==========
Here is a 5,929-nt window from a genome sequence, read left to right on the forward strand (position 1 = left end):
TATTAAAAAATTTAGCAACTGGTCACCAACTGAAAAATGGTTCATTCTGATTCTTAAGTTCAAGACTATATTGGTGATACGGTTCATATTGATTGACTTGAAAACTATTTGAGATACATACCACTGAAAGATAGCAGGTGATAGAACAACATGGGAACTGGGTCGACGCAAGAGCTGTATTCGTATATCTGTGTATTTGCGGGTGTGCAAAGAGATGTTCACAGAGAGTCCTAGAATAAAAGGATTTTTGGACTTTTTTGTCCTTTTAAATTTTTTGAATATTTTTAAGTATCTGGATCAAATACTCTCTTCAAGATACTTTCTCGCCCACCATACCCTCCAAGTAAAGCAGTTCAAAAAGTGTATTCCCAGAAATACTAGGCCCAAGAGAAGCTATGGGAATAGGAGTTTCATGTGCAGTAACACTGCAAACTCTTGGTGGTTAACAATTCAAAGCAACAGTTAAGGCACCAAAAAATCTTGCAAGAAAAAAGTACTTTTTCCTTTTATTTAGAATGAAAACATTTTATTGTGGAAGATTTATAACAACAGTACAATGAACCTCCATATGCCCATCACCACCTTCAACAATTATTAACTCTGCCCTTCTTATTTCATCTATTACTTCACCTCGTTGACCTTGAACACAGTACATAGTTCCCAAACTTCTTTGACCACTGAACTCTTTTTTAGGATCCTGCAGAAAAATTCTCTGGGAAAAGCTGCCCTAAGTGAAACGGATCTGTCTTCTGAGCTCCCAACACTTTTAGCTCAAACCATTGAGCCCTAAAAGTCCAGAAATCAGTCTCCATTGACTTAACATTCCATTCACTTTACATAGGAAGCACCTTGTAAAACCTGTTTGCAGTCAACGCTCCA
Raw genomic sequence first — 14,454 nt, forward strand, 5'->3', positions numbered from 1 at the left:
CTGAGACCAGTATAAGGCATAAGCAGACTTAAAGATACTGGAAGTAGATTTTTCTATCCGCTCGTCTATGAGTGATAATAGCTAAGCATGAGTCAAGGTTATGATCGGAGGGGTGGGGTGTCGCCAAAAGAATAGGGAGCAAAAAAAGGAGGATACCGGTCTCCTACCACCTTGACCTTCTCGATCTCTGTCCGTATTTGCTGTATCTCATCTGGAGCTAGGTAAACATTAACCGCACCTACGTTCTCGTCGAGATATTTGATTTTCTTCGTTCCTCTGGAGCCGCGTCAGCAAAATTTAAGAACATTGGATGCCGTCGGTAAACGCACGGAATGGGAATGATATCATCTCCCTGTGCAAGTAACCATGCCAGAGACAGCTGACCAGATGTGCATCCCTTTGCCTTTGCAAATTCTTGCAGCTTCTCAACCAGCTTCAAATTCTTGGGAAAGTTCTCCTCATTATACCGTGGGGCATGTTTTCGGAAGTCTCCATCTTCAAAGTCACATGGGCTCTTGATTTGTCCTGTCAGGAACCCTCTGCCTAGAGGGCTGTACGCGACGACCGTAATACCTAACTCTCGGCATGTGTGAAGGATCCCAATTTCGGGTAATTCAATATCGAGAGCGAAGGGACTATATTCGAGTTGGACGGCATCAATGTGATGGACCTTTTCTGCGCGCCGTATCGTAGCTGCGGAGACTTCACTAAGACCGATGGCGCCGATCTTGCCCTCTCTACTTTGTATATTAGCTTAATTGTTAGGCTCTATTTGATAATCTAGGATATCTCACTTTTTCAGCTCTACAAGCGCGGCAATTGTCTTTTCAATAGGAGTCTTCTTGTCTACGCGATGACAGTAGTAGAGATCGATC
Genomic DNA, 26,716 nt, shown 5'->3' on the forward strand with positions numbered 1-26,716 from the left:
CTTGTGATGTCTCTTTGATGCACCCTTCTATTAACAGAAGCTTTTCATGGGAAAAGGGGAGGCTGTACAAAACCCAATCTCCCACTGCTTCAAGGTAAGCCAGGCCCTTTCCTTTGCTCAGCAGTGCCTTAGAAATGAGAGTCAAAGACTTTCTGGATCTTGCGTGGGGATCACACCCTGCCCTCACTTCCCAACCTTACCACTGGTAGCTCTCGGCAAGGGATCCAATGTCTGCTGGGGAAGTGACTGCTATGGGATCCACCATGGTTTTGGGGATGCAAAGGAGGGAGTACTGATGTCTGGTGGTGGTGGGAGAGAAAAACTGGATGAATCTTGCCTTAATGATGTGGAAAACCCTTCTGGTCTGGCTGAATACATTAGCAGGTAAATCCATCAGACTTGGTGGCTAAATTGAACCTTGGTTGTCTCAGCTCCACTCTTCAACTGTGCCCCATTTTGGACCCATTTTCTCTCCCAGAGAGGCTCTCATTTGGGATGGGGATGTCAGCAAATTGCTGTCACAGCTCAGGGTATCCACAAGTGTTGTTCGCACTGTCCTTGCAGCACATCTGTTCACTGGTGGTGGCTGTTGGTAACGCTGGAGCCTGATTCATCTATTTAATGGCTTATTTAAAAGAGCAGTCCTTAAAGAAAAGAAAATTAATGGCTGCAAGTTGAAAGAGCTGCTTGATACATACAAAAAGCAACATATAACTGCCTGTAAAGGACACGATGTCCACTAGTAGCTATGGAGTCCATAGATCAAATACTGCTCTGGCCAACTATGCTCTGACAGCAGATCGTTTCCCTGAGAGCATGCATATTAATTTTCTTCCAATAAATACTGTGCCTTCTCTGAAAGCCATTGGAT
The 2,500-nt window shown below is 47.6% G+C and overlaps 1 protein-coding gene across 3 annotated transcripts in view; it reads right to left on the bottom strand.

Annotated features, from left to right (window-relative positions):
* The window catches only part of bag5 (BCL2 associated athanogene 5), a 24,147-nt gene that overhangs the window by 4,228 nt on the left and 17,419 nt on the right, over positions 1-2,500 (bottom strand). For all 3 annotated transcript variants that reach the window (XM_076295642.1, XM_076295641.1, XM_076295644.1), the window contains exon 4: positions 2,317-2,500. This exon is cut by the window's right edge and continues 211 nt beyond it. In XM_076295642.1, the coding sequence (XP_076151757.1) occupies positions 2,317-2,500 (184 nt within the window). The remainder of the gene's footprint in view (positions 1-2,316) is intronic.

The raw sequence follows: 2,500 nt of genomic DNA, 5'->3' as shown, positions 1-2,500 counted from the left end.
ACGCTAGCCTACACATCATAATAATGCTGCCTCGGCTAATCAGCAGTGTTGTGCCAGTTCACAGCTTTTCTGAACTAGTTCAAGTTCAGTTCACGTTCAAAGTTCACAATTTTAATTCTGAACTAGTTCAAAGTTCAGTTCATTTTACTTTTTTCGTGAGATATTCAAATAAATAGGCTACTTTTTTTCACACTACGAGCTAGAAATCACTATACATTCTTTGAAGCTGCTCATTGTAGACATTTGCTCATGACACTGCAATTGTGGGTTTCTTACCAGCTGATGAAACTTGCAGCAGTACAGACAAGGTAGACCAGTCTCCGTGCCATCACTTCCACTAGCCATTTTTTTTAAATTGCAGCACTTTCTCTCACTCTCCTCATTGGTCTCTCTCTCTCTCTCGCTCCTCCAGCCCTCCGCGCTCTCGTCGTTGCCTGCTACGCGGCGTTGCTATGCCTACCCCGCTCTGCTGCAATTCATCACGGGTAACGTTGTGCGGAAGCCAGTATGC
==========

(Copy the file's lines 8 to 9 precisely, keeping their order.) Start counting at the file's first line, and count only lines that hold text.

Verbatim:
Annotated features, from left to right (window-relative positions):
* The window catches only part of bag5 (BCL2 associated athanogene 5), a 24,147-nt gene that overhangs the window by 4,228 nt on the left and 17,419 nt on the right, over positions 1-2,500 (bottom strand). For all 3 annotated transcript variants that reach the window (XM_076295642.1, XM_076295641.1, XM_076295644.1), the window contains exon 4: positions 2,317-2,500. This exon is cut by the window's right edge and continues 211 nt beyond it. In XM_076295642.1, the coding sequence (XP_076151757.1) occupies positions 2,317-2,500 (184 nt within the window). The remainder of the gene's footprint in view (positions 1-2,316) is intronic.